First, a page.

Boomers unsure of retirement timing

By Mark Brown | April 24, 2007 | Last updated on April 24, 2007
3 min read

The older your clients get, the better they are able to determine when they can retire — or so one might expect. For most, that logic holds true, but a sizable segment in the U.S. still has no idea when or how they will retire.

According to a survey conducted by Forrester Research, only those over the age of 62 have a firm grasp of the answers to those questions, with slightly more than two-thirds saying they know the age when they will retire. Fewer than half of older boomers, defined by the study as being between the ages of 51 and 61, are able to provide such a conclusive answer.

The problem is boomers simply are not planning. Just 42% of older boomers have started developing a retirement plan. As Bill Doyle, the author of the study, points out, “fewer than half of all consumers have started a financial plan for retirement.”

Unfortunately, the study is limited to the U.S., but there is room for some comparison to the Canadian market. For instance, the study notes that mainstream households, those with less than $100,000 in assets, make up 62% of the U.S. population.

That market, Forrester points out, is difficult to serve profitably, “especially as advisors move towards a fee-based, financial-planning-oriented business model.” The result — only about a third of households in the U.S. have received advice from a financial planner.

If Canadian investors are anything like American ones, there could be a large portion of the population that has not received any professional financial advice. The latest figures from Statistics Canada put the average household assets at $229,900. Being an average, that figure is likely skewed by the households with significant assets.

There’s a good chance that’s the case, considering the average household income, also reported by Statistics Canada, is $66,500. Even households in the fourth quintile only have an average income just shy of $80,000, meaning 80% of households in Canada bring in less than $80,000.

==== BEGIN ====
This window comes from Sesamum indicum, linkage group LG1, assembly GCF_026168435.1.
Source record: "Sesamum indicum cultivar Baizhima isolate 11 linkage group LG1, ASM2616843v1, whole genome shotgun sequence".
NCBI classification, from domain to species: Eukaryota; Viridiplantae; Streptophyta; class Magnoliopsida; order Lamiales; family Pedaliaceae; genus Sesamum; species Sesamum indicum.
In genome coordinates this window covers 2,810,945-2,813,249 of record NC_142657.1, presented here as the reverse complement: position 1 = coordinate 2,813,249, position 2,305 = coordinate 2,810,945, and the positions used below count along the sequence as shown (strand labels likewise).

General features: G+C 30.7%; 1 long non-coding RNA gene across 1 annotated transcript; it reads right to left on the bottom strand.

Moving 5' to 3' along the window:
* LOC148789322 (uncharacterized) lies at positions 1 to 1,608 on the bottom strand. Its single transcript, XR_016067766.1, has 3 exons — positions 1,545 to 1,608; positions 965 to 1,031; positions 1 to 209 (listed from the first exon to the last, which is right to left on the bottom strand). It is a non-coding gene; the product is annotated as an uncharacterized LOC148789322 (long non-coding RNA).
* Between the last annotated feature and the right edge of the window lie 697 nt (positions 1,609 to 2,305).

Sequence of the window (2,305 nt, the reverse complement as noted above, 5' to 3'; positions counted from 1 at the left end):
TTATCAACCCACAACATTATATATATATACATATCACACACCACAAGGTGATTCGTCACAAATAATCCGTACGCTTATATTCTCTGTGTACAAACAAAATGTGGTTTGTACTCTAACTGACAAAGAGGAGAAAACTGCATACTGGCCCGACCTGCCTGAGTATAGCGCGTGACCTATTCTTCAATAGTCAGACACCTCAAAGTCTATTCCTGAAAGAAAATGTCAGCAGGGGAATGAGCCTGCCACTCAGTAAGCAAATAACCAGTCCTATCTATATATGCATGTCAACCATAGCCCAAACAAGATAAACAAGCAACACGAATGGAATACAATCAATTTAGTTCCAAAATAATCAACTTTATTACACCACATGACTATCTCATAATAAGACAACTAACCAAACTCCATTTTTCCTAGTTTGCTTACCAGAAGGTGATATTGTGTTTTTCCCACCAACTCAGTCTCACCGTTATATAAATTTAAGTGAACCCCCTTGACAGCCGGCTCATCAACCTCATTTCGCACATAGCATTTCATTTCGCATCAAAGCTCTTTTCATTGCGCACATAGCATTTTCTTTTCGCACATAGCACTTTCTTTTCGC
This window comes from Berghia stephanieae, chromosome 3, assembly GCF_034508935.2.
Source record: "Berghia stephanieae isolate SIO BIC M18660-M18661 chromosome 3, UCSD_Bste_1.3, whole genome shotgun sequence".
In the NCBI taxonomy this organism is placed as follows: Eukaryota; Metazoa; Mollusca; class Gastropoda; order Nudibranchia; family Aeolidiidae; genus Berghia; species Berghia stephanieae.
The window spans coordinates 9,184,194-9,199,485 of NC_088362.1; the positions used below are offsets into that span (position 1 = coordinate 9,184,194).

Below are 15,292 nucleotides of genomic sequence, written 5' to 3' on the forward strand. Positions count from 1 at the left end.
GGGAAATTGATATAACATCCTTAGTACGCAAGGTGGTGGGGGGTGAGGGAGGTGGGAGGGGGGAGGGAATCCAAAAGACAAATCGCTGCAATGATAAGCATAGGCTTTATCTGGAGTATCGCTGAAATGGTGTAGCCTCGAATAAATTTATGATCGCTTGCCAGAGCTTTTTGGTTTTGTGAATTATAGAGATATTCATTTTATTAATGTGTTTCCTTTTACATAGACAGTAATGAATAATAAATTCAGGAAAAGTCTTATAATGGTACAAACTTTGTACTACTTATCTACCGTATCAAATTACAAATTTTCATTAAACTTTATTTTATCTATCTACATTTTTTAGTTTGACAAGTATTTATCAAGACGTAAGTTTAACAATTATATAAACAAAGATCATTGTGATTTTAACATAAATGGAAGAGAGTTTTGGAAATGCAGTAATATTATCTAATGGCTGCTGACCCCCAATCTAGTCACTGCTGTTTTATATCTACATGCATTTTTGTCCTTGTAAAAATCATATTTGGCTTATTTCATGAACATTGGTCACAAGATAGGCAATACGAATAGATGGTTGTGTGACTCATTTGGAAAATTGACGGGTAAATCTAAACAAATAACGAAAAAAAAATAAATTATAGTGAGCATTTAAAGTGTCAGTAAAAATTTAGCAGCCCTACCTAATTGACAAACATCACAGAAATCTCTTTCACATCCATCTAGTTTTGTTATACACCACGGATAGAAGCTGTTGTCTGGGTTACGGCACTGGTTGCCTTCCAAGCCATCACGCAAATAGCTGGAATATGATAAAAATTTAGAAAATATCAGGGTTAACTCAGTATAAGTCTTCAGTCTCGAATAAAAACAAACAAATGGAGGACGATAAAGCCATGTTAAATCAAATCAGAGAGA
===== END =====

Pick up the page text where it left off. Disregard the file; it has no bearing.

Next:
This means a large part of the population won’t be served by advisors because they don’t have enough assets to manage. This is troubling since, by and large, those who have used an independent financial advisor have said it was the most useful resource available to them, closely followed by life insurance agents and financial advisors at a full-service brokerage.

But what might be disheartening to advisors is that those households that do have the assets may not be willing to pay much for that advice. The less confident consumers are about their prospects of retirement, the less willing they are to pay for financial advice.

Among those who are the most confident in estimating their retirement needs, the average price they are willing to pay to have a financial plan drawn up is $726.76 U.S., according to Forrester. As their confidence level drops, so too does their willingness to pay for a financial plan. Those who stated they were “somewhat confident” would be willing to pay only $491.10 U.S. on average, while those who lack any confidence in estimating their retirement needs were willing to cough up $335.34 U.S. on average.

The underlying message would appear to be to work closely with your clients to build a financial plan, one that they are comfortable with and that has set goals. The payoff is not only a more satisfied client, but it could mean a better bottom line for your practice.

Filed by Mark Brown,,


Mark Brown